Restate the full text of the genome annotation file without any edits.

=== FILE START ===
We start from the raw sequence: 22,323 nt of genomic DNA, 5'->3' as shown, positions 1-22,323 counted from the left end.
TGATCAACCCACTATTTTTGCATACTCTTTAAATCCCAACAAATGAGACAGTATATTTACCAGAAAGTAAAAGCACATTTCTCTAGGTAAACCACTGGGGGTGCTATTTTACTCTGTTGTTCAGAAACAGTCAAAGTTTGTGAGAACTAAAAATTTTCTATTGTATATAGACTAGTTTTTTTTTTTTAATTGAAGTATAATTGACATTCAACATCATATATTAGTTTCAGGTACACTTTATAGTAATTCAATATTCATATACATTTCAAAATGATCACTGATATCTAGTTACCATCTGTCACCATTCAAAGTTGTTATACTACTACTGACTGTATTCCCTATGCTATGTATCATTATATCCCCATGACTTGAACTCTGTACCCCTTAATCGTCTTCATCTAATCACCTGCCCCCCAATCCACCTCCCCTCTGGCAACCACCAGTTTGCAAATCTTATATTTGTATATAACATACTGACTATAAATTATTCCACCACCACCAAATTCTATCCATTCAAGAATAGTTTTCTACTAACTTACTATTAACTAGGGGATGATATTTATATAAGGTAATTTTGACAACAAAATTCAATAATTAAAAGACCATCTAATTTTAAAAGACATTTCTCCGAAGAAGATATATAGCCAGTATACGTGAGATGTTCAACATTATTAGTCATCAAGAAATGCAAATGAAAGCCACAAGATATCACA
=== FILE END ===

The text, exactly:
We start from the raw sequence: 22,323 nt of genomic DNA, 5'->3' as shown, positions 1-22,323 counted from the left end.
TGATCAACCCACTATTTTTGCATACTCTTTAAATCCCAACAAATGAGACAGTATATTTACCAGAAAGTAAAAGCACATTTCTCTAGGTAAACCACTGGGGGTGCTATTTTACTCTGTTGTTCAGAAACAGTCAAAGTTTGTGAGAACTAAAAATTTTCTATTGTATATAGACTAGTTTTTTTTTTTTAATTGAAGTATAATTGACATTCAACATCATATATTAGTTTCAGGTACACTTTATAGTAATTCAATATTCATATACATTTCAAAATGATCACTGATATCTAGTTACCATCTGTCACCATTCAAAGTTGTTATACTACTACTGACTGTATTCCCTATGCTATGTATCATTATATCCCCATGACTTGAACTCTGTACCCCTTAATCGTCTTCATCTAATCACCTGCCCCCCAATCCACCTCCCCTCTGGCAACCACCAGTTTGCAAATCTTATATTTGTATATAACATACTGACTATAAATTATTCCACCACCACCAAATTCTATCCATTCAAGAATAGTTTTCTACTAACTTACTATTAACTAGGGGATGATATTTATATAAGGTAATTTTGACAACAAAATTCAATAATTAAAAGACCATCTAATTTTAAAAGACATTTCTCCGAAGAAGATATATAGCCAGTATACGTGAGATGTTCAACATTATTAGTCATCAAGAAATGCAAATGAAAGCCACAAGATATCACA